Who Remembers the Forgotten Lamborghini?
Lamborghini has made some of the most iconic cars of all time. Models like the Lamborghini Countach, Diablo, Muira, and even the newer Huracan will remain relevant in the car world for a long time. However, some Lamborghini models have all but been lost. The Lamborghini Urraco is an Italian supercar that many have forgotten about. Let’s take a look at the forgotten Lamborghini.
The most obscure Lamborghini
According to Sildrome, the Urraco struggled to catch any limelight given the competition of its time. Enthusiasts preferred the flashier models like the Miura and the Countach. The more modest (if any Lamborghini could be called modest) model struggled to stay competitive. Of course, this is all relative. The Urraco is still around a similar price point as other sports cars of the time, like the Ferrari Dino and Porsche 911.
The Urraco resulted from a palpable desire for mid-engined sports cars in the 1960s. Maserati and Ferrari had already worked this out before the Urraco came to the party. Silodrome explains that the Lamborghini Uracco came from an entirely new design. It had an all-new Monocoque shell and an equally new alloy V8 engine.
The Urraco was meant to be a super hit for Lamborghini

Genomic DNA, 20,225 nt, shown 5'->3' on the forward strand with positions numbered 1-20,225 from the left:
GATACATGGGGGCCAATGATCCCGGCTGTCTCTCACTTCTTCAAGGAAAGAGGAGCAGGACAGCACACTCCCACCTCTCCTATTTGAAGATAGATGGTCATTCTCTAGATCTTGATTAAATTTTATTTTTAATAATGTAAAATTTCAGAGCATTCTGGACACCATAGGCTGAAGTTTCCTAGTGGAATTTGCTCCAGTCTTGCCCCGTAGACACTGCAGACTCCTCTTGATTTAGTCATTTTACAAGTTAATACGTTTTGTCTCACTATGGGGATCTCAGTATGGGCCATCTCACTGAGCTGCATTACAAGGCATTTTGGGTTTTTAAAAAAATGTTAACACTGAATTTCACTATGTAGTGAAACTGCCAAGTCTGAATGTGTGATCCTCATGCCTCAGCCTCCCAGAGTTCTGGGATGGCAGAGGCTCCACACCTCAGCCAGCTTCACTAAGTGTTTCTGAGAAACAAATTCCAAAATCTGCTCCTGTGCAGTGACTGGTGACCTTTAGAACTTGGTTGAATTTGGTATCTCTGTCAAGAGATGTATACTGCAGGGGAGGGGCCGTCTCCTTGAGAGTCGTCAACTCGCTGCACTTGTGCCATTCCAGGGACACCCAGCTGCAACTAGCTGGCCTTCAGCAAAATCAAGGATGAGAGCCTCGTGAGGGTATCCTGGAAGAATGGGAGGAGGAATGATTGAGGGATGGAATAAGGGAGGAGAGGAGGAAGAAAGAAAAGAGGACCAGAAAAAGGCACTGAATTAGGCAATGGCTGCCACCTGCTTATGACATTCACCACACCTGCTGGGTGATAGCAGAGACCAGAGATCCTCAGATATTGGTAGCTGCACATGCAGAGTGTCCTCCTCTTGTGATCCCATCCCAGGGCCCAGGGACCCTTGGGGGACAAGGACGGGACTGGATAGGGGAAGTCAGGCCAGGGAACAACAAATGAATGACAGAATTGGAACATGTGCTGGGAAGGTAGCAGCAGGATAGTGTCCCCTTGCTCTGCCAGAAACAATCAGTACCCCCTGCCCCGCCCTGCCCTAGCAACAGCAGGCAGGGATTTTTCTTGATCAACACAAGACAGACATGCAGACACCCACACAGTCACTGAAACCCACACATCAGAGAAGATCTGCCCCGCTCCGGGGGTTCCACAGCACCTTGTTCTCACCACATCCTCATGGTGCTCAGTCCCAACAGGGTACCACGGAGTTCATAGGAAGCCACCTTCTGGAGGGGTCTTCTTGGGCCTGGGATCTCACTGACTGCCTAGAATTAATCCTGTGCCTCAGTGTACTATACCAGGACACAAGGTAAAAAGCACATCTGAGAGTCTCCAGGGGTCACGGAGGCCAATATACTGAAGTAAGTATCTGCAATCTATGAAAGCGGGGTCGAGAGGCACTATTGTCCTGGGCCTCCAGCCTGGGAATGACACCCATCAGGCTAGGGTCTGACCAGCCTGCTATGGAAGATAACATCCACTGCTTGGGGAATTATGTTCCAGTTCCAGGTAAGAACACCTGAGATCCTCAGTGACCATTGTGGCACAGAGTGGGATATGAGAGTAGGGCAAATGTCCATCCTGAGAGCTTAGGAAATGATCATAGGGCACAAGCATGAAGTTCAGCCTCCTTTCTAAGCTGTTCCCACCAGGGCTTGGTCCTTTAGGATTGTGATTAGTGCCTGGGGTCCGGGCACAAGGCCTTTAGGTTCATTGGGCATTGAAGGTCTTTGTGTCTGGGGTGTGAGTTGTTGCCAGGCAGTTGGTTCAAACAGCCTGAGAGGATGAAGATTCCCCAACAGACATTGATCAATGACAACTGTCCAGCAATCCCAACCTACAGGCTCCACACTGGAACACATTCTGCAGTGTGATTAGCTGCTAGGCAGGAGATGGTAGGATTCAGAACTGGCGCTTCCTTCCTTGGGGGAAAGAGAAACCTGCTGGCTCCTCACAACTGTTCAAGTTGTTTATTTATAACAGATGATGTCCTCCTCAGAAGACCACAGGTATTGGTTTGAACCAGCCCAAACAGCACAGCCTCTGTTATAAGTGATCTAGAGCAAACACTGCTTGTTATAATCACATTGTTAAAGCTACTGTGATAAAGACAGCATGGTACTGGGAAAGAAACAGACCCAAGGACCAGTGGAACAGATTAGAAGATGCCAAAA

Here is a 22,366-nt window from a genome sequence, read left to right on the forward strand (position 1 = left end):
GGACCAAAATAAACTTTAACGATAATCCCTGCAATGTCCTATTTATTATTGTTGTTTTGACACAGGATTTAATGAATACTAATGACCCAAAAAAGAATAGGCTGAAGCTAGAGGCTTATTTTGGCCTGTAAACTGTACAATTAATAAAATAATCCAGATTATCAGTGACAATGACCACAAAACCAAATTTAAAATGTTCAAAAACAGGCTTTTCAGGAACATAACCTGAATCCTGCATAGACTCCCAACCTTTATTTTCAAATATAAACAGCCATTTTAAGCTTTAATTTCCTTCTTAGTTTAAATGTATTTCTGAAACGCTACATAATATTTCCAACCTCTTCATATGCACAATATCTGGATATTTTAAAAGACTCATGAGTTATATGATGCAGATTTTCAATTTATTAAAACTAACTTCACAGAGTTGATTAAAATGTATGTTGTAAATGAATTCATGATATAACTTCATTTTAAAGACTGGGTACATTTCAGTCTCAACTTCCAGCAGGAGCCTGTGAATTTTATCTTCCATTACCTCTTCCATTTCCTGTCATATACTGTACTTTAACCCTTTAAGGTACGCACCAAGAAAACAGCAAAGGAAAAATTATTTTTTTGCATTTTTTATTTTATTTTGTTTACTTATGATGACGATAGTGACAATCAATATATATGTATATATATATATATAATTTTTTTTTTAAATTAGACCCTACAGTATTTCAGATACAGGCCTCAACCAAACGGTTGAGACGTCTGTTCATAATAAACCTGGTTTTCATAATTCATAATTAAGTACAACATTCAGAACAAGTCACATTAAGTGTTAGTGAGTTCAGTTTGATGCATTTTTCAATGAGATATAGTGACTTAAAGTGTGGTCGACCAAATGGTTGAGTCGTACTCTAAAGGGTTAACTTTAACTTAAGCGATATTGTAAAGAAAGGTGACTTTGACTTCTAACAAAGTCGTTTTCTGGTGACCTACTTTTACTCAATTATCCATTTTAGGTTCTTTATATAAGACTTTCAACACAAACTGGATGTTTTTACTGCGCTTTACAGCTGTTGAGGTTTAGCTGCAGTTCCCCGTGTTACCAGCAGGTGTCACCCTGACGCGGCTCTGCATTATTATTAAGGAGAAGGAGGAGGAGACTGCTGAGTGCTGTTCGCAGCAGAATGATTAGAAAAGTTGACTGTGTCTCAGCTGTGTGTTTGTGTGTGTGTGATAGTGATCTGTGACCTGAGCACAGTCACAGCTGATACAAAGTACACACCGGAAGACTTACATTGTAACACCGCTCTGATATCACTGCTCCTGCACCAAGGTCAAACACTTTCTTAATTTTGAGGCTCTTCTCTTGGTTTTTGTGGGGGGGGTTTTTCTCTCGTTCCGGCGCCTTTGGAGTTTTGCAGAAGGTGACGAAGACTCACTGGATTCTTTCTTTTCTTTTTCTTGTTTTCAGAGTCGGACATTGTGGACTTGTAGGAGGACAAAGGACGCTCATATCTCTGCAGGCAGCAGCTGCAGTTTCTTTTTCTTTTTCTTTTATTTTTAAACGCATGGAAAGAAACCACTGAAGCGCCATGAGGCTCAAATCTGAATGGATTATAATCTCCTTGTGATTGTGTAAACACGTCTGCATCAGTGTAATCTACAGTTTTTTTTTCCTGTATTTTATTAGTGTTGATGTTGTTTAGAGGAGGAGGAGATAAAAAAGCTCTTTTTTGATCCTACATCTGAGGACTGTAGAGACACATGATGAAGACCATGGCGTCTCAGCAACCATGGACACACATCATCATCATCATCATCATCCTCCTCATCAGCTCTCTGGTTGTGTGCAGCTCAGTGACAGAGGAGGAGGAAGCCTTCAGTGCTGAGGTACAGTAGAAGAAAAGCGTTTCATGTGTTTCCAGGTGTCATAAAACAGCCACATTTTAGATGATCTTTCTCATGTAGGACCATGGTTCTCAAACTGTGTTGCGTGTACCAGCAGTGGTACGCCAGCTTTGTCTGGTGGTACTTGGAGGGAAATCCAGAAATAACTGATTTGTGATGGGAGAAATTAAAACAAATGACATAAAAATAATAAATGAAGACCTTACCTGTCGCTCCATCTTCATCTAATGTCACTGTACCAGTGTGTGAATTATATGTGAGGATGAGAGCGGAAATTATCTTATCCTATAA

Ferruccio Lamborghini believed this new model could sell 1,000 units a year, considerably more than the normal 200-300 units yearly.
The legendary Paolo Stanzani headed this project. He designed the steel body, 2.5-liter V8, and 5-speed transmission for the Urraco. The body design was first drawn by the great Marcello Gandini, also known for designing the Countach and Miura.
Despite the car’s debut at the Turin Autoshow in 1970, the forgotten Lamborghini didn’t actually hit production until 1972. By this time, the excitement had cooled off a little, and many potential customers looking for a midengined supercar had already placed orders for the 911 or the Dino.
Urraco production ran from 1972 to 1979. Through this window, only 791 examples would be built in total. The car provided some much-needed income for the Italian automaker, but financial problems persisted, affecting the company deeply throughout the 1970s. Keep in mind the company had hoped to sell 1,000 units per year, yet it never sold over 1,000 units in nine years.
All Lambos are expensive
If you hope to be the one cat willing to buy the Lamborghini, “no one wants,” think again. What was once a black sheep is now a priced ram. The Lamborghini Urraco benefits from rarity and a sense of cultural contrarianism. These days, the rare and disliked cars of yesterday are hotly pursued. The Urraco may have spent the last few decades lost in obscurity, but it has certainly found its way out of the woods now.